Creep problem with PTFE, PCTFE is the solutionPascal Cottereau
PTFE is used in many seals because it has remarkable properties (see PTFE article) especially in the industrial valves, cryogenics and chemical sectors. PTFE is used in extreme environments such as low temperatures, corrosive chemicals, or low friction coefficient.
One of the major defects of PTFE is creep, i.e. deformation when subjected to pressures and time. To overcome this defect, PTFE can be compounded (addition of another material to improve certain properties of PTFE) especially with glass fiber. However, compounded PTFE is also sensitive to creep to a lesser extent.
Under these conditions, many manufacturers in the valve or pump market use the PTFE derivative called PCTFE (polychlorotrifluoroethylene or Kel-F). This material reduces PTFE creep problems in seals. It also provides better dimensional stability.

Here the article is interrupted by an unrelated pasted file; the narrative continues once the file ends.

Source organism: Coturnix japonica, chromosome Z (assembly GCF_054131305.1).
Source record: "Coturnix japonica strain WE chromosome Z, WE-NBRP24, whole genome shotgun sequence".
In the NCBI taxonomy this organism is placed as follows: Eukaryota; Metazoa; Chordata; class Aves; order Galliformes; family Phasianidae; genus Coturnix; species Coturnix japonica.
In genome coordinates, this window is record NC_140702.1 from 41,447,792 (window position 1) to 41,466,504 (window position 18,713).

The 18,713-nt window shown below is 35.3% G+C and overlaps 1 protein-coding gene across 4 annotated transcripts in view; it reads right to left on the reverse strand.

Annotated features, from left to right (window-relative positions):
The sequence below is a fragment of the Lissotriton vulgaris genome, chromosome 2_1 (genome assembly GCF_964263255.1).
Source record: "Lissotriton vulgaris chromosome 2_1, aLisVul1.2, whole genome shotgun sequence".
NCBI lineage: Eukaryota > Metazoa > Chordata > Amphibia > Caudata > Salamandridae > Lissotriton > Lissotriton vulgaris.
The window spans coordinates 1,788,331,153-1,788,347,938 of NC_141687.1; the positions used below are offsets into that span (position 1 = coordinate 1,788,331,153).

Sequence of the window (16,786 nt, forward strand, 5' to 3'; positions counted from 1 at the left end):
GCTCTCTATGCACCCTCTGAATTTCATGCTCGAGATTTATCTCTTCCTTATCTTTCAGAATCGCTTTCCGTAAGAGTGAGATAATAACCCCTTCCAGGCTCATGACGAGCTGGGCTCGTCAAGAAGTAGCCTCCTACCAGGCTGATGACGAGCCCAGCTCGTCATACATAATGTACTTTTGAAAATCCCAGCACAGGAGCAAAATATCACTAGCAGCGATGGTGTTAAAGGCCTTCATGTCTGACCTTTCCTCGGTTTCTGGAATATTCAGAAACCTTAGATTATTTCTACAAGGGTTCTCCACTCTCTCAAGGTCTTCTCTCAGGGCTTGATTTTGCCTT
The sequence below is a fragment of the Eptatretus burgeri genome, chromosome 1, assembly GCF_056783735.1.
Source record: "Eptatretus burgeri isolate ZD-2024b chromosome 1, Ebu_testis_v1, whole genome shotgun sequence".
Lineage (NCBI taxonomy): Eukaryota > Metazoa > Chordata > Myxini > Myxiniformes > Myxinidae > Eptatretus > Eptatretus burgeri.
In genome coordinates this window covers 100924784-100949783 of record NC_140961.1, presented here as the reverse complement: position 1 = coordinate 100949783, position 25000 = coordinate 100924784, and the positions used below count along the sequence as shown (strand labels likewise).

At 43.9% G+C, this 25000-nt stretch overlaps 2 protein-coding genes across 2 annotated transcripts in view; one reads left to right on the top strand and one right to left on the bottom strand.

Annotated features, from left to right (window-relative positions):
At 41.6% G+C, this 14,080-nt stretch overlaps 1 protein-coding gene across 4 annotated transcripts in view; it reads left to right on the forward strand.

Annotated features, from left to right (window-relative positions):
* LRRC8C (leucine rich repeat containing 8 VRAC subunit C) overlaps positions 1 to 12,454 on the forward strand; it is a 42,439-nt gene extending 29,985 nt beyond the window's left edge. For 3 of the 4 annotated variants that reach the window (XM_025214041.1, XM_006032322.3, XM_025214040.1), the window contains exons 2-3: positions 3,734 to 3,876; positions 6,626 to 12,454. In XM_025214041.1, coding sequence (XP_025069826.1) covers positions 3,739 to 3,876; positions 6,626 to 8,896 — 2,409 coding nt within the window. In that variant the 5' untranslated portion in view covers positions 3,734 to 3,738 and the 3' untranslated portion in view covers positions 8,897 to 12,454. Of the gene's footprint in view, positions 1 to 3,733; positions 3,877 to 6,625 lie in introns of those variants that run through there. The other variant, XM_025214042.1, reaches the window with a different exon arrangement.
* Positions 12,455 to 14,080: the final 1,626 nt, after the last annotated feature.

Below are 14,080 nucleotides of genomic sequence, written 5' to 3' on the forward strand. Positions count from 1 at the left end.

PCTFE has the same advantages as PTFE including broad chemical compatibility and similar temperature ranges. It is particularly used at high pressures with a need for low leakage rate (very low gas permeability). PCTFE also has excellent flammability resistance (flammability rating is V0 according to UL94) and high moisture repellency. It is particularly resistant to very corrosive or acid gases (especially Helium or Hydrofluoric acid). This PCTFE complies with FDA, European food 10/2011 and is compatible with oxygen gas applications (BAM certificate).
SPN offers semi-finished products made of PCTFE (Voltalef, KEL-F) or machined parts such as seals, valve seats, non-return seals, etc.
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